A randomized controlled trial of nebulized gentamicin in non-cystic fibrosis bronchiectasis.
Author(s): Murray MP, Govan JR, Doherty CJ, Simpson AJ, Wilkinson TS, Chalmers JD, Greening AP, Haslett C, Hill AT
Affiliation(s): Department of Respiratory Medicine, Royal In fi rmary of Edinburgh, Edinburgh, UK. firstname.lastname@example.org
Publication date & source: 2011-02-15, Am J Respir Crit Care Med., 183(4):491-9. Epub 2010 Sep 24.
Publication type: Randomized Controlled Trial; Research Support, Non-U.S. Gov't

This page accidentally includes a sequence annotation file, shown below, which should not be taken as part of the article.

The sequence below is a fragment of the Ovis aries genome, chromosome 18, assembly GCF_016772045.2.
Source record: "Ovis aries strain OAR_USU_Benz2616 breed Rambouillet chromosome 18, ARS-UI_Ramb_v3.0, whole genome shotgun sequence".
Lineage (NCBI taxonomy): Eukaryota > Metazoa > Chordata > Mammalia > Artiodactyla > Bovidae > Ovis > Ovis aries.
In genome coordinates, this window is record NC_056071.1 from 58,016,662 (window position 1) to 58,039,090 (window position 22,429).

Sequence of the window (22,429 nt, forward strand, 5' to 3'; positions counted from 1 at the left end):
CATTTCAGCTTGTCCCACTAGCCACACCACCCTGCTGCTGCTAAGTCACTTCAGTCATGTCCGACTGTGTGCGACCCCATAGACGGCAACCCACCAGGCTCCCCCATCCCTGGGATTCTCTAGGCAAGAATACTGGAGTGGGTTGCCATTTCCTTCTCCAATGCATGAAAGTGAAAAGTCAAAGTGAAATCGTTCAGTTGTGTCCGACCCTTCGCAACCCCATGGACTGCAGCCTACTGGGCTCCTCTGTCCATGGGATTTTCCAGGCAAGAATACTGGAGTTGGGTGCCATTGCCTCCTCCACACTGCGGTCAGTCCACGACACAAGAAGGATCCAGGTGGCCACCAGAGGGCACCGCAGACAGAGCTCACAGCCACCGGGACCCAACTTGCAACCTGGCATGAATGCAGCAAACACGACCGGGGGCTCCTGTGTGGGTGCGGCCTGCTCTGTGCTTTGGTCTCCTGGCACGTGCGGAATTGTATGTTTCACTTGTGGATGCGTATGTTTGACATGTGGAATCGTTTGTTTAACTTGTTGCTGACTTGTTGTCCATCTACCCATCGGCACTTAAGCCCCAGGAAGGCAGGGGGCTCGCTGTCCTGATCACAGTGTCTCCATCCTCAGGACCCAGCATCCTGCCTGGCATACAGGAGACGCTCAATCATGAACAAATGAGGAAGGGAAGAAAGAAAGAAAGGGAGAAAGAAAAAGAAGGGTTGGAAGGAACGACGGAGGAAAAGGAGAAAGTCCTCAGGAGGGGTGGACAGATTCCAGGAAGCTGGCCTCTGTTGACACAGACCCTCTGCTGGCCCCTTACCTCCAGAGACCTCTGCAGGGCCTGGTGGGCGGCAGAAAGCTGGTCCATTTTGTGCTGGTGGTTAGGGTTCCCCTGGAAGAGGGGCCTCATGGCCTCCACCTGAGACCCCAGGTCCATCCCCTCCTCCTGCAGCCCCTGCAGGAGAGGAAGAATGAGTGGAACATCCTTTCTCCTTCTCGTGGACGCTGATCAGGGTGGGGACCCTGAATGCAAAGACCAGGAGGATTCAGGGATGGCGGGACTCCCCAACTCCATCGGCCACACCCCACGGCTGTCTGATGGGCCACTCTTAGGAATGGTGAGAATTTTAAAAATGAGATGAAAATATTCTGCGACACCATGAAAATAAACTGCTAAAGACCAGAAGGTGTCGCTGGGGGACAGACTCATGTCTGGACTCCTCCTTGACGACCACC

RATIONALE: Bronchiectasis is a chronic debilitating disease with few evidence-based long-term treatments. OBJECTIVES: A randomized controlled trial assessing the efficacy of nebulized gentamicin therapy over 1 year in patients with non-cystic fibrosis bronchiectasis. METHODS: Sixty-five patients were randomized to either twice-daily nebulized gentamicin, 80 mg, or nebulized 0.9% saline, for 12 months. All were reviewed at three-monthly intervals during treatment and at 3 months' follow-up. MEASUREMENTS AND MAIN RESULTS: At each review the following were assessed: quantitative and qualitative sputum bacteriology; sputum purulence and 24-hour volume; FEV(1), FVC, and forced expiratory flow, midexpiratory phase; exercise capacity; Leicester Cough Questionnaire and St. George's Respiratory Questionnaire; and exacerbation frequency. Fifty-seven patients completed the study. At the end of 12 months' treatment, compared with the saline group, in the gentamicin group there was reduced sputum bacterial density with 30.8% eradication in those infected with Pseudomonas aeruginosa and 92.8% eradication in those infected with other pathogens; less sputum purulence (8.7% vs. 38.5%; P < 0.0001); greater exercise capacity (510 [350-690] m vs. 415 [267.5-530] m; P = 0.03); and fewer exacerbations (0 [0-1] vs. 1.5 [1-2]; P < 0.0001) with increased time to first exacerbation (120 [87-161.5] d vs. 61.5 [20.7-122.7] d; P = 0.02). The gentamicin group had greater improvements in Leicester Cough Questionnaire (81.4% vs. 20%; P < 0.01) and St. George's Respiratory Questionnaire (87.5% vs. 19.2%; P < 0.004) score. No differences were seen in 24-hour sputum volume, FEV(1), FVC, or forced expiratory flow, midexpiratory phase. No P. aeruginosa isolates developed resistance to gentamicin. At follow-up, all outcome measures were similar to baseline. Conclusions: Regular, long-term nebulized gentamicin is of significant benefit in non-cystic fibrosis bronchiectasis but treatment needs to be continuous for its ongoing efficacy. Clinical trial registered with www.clinicaltrials.gov (NCT 00749866).